Just 10% of Crypto Users Hold Cold Wallets: Mark Venables

Explore the evolving landscape of cold wallet technology and regulation with industry expert Mark Venables.

A safe with bitcoins floating around it, is held up by some strange force coming out of a robotic hand.
Created by Gabor Kovacs from DailyCoin
  • Cold wallets in crypto asset security and custody, Venables says.
  • Potential future technologies like retinal scans are probably coming.
  • Venables discusses the regulatory landscape affecting cold wallets.

As cryptocurrencies continue to disrupt the financial landscape, securely storing these digital assets becomes increasingly urgent. Yet, the answer may lie in a technology that is as robust as underutilized: cold wallets. Often considered the gold standard for secure crypto storage, cold wallets are undergoing significant changes as the industry evolves.

In an exclusive interview, we explored this critical subject with Mark Venables, President of The Crypto Merchant, a company working in cold wallet distribution. Venables discusses the challenges of making these wallets user-friendly while maintaining high-security standards. He also delves into the regulatory landscape that could shape their future.

Only 10% of Crypto Users Have a Cold Wallet: Venables

As blockchain tech constantly evolves, there’s always a risk of hacks. Surprisingly, despite the inherent risks of online storage, only a small fraction of crypto users are utilizing cold wallets to safeguard their investments.


You’ve emphasized cold wallets’ role in ensuring the secure storage of cryptocurrency assets. Can you elaborate on why they are so important?

It’s all about security. If you have self-custody, the crypto will always be in your wallet. Unless that particular currency went to zero, you’ll still always have the one Bitcoin or the 10 Bitcoins you possessed when you put it into the cold wallet. No hackers can get it, and no exchange like FTX can lose it. 

I wouldn’t recommend keeping your crypto on an exchange for ten years; a lot can happen. Right now, you can take self-custody just with a cold wallet. If it’s online, it’s vulnerable in some way. Cold and hard wallets come across as a little scary or complex, and this is what I’m trying to break. 


I’m trying to demystify that whole aspect and humanize it a little bit. You don’t need to know about blockchain and Web 3 to have a cold wallet. Of the millions of people who hold crypto assets, only about 10% have a cold wallet, and it’s astonishing. 

I speak to people with eye-watering amounts of crypto who don’t have a cold wallet. Even the exchanges use cold wallets because they don’t need all their crypto at hand. And it’s so cost-effective, there’s no reason not to have one. 

Making Cold Wallets User-Friendly

As the adoption of cryptocurrencies continues to rise, there is a growing need for user-friendly storage solutions. While cold wallets offer security, their complexity can be a barrier for many users.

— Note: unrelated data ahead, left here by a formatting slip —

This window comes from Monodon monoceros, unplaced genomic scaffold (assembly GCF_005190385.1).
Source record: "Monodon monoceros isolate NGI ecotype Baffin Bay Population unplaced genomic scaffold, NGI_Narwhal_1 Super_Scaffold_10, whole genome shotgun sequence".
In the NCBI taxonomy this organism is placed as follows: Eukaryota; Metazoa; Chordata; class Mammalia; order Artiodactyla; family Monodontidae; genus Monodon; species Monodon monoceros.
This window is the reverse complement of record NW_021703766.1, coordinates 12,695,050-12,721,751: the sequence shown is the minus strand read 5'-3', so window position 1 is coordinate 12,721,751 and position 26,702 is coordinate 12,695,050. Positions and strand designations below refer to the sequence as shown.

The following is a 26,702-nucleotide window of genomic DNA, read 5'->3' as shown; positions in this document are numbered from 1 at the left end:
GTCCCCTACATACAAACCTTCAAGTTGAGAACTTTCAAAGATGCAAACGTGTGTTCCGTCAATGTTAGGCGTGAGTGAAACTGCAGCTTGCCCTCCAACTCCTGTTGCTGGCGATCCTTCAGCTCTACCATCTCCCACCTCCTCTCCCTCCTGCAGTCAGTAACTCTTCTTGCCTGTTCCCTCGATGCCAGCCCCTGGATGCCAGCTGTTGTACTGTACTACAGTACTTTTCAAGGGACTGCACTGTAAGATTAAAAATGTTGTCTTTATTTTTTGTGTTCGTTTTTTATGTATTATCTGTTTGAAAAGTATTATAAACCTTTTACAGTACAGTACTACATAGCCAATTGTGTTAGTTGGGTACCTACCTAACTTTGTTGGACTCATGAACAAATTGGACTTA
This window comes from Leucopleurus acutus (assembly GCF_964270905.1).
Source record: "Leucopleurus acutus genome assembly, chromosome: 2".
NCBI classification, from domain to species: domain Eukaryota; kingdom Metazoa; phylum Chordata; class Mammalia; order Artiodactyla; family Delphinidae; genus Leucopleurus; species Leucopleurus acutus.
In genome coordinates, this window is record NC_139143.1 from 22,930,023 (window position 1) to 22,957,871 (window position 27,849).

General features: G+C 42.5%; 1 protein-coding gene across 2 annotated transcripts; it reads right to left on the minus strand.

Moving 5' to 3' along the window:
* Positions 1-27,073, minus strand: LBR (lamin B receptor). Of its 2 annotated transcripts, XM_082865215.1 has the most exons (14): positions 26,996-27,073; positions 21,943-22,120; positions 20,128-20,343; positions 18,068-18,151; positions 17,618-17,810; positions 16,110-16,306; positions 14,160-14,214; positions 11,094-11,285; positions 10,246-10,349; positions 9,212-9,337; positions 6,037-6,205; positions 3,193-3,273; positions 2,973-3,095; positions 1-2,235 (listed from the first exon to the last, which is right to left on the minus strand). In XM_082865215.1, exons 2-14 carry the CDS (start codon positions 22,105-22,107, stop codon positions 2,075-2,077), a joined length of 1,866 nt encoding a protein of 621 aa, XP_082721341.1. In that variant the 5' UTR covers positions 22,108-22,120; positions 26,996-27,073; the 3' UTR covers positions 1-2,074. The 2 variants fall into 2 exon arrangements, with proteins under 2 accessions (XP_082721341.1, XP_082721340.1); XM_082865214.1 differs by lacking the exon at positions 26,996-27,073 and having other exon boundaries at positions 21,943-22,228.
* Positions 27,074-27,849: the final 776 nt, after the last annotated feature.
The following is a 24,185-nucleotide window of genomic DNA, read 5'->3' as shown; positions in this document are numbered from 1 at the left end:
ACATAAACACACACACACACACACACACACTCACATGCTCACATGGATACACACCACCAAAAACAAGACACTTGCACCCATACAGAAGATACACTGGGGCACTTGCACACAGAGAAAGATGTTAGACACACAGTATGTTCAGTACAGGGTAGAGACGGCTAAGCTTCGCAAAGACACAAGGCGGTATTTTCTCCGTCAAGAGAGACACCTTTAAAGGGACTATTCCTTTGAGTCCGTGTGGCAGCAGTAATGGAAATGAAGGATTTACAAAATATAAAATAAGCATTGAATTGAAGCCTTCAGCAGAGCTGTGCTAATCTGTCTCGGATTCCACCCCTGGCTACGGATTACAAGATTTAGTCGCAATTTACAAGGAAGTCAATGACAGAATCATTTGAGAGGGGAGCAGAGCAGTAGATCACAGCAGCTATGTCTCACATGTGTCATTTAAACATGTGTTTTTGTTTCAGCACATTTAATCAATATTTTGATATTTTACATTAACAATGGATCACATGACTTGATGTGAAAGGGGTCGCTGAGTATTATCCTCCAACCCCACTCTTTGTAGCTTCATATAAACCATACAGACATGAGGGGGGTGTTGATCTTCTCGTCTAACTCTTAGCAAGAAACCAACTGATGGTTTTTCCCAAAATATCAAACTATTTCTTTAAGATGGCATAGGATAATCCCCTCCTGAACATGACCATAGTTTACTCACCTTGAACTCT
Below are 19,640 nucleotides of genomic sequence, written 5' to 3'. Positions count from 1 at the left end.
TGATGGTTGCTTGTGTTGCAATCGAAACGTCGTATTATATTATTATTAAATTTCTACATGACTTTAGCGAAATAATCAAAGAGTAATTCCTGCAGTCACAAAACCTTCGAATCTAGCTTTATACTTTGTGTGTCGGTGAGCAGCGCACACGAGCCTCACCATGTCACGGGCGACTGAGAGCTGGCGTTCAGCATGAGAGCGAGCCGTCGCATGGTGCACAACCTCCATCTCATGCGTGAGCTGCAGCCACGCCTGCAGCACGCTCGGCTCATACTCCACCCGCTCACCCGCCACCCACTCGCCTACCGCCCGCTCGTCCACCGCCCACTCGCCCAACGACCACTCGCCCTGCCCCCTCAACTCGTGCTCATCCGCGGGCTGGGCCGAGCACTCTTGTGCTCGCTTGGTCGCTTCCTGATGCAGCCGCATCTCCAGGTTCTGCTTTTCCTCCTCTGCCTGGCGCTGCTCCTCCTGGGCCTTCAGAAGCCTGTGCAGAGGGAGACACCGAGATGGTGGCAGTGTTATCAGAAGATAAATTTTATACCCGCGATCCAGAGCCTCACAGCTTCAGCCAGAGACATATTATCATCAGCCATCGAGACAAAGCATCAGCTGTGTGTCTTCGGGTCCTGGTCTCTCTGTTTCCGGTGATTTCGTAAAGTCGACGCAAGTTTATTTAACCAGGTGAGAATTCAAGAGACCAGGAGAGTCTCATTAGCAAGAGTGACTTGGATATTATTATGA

How is the industry grappling with the need to make cold wallets more user-friendly and safe simultaneously?  

I think that the industry is always working on making solutions that are more user-friendly. We’re looking at biometric solutions, like retinal scans, to make it easier for people to access their funds securely. It’s about balancing security with ease of use, and that’s the next frontier for cold wallets. 

We’re also looking at ways to make the user interface more intuitive, and we’re exploring partnerships with tech companies to integrate advanced security features that are still user-friendly. 

Can you elaborate on your views regarding the current state of cryptocurrency regulation?

Major players like Ledger and Trezor are constantly enhancing their products. They have to keep upgrading and creating patches; otherwise, they’ll be left behind, and their products will become less secure compared to the competition. 

This competition is beneficial because it ultimately improves security for all of us. And, as long as the regulations don’t stifle development and innovation, then I think, you know, every year things are going to change. 

Read more about crypto wallets: 
Cryptocurrency Wallet: Everything You Need to Know

Read more about crypto’s supposed role in terrorism: 
No Substantial Crypto Funding for Hamas, Says Elliptic

This article is for information purposes only and should not be considered trading or investment advice. Nothing herein shall be construed as financial, legal, or tax advice. Trading forex, cryptocurrencies, and CFDs pose a considerable risk of loss.

David Marsanic

David Marsanic is a journalist for DailyCoin who covers the intersection of crypto, traditional finance, and government. He focuses on institutionalized crypto entities like major cryptocurrency exchanges and Solana, breaking down complex topics into easy-to-understand writing. David's prior experience as a business journalist at various crypto and traditional news sites has enabled him to maintain a critical approach to news while adhering to high journalistic integrity standards.